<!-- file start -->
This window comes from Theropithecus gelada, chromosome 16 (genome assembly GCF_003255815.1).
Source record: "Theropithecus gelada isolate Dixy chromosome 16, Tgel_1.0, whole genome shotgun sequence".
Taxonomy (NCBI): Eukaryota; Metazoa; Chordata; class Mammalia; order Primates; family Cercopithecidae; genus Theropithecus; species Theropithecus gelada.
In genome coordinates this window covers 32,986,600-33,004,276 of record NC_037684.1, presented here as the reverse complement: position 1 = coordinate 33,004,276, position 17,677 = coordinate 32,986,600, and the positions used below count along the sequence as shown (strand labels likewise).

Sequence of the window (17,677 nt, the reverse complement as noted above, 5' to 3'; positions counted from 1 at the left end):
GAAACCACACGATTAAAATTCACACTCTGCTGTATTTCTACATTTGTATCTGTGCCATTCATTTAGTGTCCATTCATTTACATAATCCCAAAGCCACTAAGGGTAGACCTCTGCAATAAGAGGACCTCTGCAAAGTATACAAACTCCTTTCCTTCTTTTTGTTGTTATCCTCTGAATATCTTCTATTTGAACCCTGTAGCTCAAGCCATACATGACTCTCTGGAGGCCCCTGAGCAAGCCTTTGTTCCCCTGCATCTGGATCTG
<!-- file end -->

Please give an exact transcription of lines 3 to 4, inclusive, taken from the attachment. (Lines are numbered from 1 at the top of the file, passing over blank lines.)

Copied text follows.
Taxonomy (NCBI): Eukaryota; Metazoa; Chordata; class Mammalia; order Primates; family Cercopithecidae; genus Theropithecus; species Theropithecus gelada.
In genome coordinates this window covers 32,986,600-33,004,276 of record NC_037684.1, presented here as the reverse complement: position 1 = coordinate 33,004,276, position 17,677 = coordinate 32,986,600, and the positions used below count along the sequence as shown (strand labels likewise).